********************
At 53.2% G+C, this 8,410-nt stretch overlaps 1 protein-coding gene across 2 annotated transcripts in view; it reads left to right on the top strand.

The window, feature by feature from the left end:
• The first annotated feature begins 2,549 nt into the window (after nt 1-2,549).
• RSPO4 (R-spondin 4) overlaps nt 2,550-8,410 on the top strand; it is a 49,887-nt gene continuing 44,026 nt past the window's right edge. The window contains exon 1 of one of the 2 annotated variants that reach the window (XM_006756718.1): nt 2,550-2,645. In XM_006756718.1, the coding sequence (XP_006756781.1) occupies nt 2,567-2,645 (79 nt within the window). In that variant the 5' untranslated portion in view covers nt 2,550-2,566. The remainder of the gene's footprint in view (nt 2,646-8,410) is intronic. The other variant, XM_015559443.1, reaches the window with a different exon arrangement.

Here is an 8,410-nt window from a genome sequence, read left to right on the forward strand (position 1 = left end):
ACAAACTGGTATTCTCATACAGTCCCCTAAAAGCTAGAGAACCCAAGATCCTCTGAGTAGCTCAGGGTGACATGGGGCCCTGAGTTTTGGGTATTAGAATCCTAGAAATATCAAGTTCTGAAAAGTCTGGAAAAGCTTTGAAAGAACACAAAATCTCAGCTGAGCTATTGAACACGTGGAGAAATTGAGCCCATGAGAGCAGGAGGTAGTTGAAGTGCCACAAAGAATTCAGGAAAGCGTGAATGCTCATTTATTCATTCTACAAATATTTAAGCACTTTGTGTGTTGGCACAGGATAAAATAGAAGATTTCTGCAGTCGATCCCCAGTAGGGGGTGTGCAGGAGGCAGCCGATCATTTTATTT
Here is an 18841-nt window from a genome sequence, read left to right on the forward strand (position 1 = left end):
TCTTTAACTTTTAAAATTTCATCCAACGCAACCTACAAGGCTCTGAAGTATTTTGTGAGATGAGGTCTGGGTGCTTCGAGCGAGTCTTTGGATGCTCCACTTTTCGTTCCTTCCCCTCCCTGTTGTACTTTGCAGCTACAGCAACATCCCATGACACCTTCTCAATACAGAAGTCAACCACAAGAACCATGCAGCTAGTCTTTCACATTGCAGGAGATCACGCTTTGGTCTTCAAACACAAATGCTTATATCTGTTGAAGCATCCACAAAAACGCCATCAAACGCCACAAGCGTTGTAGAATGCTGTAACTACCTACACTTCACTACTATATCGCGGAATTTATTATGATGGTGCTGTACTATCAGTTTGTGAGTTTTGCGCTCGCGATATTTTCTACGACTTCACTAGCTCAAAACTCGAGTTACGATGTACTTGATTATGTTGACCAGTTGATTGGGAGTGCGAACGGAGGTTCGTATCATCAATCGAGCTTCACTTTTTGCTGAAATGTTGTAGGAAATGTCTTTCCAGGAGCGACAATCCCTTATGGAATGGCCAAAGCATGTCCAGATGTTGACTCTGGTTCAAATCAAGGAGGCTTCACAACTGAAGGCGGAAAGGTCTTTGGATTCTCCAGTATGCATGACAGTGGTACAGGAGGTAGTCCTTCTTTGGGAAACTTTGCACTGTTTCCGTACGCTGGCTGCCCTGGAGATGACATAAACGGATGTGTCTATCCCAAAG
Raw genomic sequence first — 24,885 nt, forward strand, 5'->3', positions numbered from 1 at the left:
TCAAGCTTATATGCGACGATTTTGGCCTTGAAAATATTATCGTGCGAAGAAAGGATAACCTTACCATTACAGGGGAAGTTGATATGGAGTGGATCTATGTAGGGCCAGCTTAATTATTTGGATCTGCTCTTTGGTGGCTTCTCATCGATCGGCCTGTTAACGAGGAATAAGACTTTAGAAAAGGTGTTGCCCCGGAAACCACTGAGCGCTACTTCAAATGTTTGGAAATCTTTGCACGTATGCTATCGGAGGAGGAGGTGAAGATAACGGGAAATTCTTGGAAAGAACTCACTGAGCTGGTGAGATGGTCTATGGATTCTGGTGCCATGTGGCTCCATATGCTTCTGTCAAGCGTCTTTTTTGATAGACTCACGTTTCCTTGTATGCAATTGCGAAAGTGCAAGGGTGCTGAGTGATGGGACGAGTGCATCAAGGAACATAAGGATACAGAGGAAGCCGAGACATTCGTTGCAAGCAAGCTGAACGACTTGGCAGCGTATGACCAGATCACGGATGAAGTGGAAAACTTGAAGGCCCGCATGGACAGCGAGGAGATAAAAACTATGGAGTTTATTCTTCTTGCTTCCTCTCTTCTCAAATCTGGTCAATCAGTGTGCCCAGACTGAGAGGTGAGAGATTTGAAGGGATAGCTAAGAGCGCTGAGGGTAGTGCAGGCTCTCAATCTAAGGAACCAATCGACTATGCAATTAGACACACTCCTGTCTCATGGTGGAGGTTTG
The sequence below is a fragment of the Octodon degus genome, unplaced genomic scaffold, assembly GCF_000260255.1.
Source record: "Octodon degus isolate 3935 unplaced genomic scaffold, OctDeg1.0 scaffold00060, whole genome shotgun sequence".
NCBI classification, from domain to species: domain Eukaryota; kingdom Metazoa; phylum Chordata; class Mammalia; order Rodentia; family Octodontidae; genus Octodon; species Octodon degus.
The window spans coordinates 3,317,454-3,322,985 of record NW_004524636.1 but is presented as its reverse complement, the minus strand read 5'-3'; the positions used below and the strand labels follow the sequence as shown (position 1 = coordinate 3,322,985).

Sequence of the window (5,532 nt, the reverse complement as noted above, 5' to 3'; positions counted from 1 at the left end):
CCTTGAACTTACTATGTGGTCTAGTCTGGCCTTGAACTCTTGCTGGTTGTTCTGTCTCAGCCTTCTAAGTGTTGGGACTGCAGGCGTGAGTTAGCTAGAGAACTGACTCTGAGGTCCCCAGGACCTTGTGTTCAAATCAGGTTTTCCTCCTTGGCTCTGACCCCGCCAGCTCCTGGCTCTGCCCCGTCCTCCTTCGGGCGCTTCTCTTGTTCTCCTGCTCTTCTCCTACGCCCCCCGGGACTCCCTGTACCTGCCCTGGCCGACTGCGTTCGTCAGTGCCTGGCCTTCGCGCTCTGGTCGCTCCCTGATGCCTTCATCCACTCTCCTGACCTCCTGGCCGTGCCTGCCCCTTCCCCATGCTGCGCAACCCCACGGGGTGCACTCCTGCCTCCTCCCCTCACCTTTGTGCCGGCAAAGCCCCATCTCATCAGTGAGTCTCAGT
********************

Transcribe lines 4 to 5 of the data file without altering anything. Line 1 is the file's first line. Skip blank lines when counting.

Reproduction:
• RSPO4 (R-spondin 4) overlaps nt 2,550-8,410 on the top strand; it is a 49,887-nt gene continuing 44,026 nt past the window's right edge. The window contains exon 1 of one of the 2 annotated variants that reach the window (XM_006756718.1): nt 2,550-2,645. In XM_006756718.1, the coding sequence (XP_006756781.1) occupies nt 2,567-2,645 (79 nt within the window). In that variant the 5' untranslated portion in view covers nt 2,550-2,566. The remainder of the gene's footprint in view (nt 2,646-8,410) is intronic. The other variant, XM_015559443.1, reaches the window with a different exon arrangement.

Here is an 8,410-nt window from a genome sequence, read left to right on the forward strand (position 1 = left end):